My mother-in-law’s diagnosis of dementia forever changed the lives of everyone in our family. I remember sitting with my husband in a row of metal chairs along the hallway in the medical facility while she was being examined by a geriatric neurologist. It seemed to take an eternity. Finally the doctor emerged from the scan room and told my husband and me, “She has significant brain shrinkage indicating dementia or Alzheimer’s disease. There is not much we can do at this point. There are medications, but their effectiveness is questionable. Her situation is progressive and will probably worsen over time.”
Neither one of us was surprised. Our concerns had finally been verified. Then two questions immediately came to mind. First, how were we going to provide her with the care she was going to need in the future? And secondly, how were we going to help Nan understand the reality of her diagnosis? It was in these mind-numbing moments that I began my journey into the complicated world of dementia care. Its complexities were unimaginable and I knew its future was unpredictable. And I was afraid; afraid for Nan and afraid for us. The only thing I knew for certain was that Nan’s cognitive skills were diminishing at an alarming rate and she needed help now.
Watching Nan slip down through the stages of dementia has been like witnessing two deaths simultaneously. I know this may sound emotional counterintuitive. Either someone is here or they are not. But this is not the case when someone suffers from dementia. A schism occurs between the mind and the body.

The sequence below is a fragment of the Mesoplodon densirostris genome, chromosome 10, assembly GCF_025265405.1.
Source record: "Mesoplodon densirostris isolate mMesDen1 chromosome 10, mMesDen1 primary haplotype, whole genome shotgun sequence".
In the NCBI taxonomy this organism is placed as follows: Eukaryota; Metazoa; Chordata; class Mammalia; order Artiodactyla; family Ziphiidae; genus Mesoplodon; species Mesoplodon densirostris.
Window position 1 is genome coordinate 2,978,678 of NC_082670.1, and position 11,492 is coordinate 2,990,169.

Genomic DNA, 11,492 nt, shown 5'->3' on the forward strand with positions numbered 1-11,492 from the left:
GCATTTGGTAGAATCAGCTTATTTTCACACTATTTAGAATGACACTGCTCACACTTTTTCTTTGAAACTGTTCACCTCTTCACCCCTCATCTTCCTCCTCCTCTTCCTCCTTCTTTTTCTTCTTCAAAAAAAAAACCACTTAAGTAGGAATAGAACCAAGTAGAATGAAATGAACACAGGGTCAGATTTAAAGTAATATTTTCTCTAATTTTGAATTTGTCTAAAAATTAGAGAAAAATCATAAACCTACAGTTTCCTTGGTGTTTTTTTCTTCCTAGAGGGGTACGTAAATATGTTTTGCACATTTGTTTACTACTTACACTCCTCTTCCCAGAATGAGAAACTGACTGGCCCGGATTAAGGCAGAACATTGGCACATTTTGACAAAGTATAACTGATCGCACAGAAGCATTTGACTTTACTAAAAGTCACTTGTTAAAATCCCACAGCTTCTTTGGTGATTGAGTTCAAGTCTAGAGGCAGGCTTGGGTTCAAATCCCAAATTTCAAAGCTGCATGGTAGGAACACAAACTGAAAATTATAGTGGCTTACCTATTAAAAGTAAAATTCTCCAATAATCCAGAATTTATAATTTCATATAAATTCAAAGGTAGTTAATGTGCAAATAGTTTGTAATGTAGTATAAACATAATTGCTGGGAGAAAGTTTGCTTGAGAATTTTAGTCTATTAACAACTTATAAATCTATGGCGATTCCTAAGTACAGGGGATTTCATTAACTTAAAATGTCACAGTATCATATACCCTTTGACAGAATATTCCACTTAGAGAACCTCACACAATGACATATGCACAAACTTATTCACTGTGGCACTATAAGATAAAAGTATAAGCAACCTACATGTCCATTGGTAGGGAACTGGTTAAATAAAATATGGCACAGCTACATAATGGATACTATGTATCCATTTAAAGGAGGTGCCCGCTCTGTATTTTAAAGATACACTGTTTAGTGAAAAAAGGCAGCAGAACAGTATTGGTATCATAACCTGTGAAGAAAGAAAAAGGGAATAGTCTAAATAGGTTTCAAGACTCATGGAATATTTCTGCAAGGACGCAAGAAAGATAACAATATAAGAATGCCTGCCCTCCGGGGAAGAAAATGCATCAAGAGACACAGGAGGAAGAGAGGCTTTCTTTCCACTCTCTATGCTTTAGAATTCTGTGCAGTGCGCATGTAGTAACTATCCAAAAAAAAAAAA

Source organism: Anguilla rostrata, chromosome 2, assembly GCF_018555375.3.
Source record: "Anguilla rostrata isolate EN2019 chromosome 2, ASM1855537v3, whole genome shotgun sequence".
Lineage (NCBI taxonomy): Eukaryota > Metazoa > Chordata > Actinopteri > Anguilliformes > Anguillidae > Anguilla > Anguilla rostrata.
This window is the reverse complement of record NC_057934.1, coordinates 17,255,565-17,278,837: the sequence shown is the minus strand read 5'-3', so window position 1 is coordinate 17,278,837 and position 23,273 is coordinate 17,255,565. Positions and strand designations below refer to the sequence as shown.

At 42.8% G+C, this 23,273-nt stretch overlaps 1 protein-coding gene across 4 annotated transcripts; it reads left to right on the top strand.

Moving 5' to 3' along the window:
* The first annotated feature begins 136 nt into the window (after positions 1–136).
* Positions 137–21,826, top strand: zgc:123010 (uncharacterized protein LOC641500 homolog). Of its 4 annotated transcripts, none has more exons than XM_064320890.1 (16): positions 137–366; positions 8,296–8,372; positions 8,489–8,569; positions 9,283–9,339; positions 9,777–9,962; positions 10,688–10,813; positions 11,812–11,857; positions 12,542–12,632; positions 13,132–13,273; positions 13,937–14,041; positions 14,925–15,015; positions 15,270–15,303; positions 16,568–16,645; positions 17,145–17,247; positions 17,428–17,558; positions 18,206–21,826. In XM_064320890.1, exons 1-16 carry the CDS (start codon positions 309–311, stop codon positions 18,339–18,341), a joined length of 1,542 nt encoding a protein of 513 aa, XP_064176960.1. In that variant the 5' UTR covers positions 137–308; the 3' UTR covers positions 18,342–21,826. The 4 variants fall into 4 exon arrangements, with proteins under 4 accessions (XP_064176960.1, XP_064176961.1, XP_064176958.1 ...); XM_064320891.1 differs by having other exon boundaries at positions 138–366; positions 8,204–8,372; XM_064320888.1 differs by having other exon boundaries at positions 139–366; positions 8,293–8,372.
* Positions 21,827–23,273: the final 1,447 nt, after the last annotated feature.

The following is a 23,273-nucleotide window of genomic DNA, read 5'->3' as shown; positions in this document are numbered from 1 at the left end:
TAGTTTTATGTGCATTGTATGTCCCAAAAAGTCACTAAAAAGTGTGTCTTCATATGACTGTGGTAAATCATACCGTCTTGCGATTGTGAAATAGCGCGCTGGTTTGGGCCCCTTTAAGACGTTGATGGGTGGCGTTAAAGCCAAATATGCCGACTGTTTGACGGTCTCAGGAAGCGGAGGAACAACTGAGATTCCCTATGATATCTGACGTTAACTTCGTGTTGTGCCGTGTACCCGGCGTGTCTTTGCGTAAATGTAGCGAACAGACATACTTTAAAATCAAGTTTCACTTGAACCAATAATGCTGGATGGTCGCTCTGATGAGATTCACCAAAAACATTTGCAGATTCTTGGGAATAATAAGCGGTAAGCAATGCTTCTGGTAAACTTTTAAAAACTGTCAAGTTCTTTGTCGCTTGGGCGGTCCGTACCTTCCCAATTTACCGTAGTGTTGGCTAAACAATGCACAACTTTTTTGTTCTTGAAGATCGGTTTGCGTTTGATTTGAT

I don’t know when Nan began to separate from the world. I can’t put my finger on the time when her disease finally overtook her mind, and I don’t know if it even matters. But I do know that it seems to have happened in the blink of an eye, sometime when I wasn’t looking. Dementia will trick you like that. It distracts you with its initial symptoms that send you scurrying about on endless missions to solve daily problems and search for cures. It sneaks up behind its victims and snatches them while you are busy making sure that they are taking their medicine correctly and eating a balanced diet.
I wish I had a way to spare you the highs and lows of the acceptance process. I wish that I could catapult you past the pain and make you see the happiness that is possible even in the light of all that you are facing. But I know that is impossible. So instead, through this blog I will give to the gift of the lessons that I have learned and hopefully, in the end, they will make all the difference.
Ronda Parsons lives in Williamsburg, VA and is a caregiver to her mother-in-law who has dementia. She is the author of the book Creating Joy & Meaning for the Dementia Patient: A Caregiver’s Guide to Connection and Hope
This post originally appeared on Ronda’s blog: https://thedementiaconnection.wordpress.com/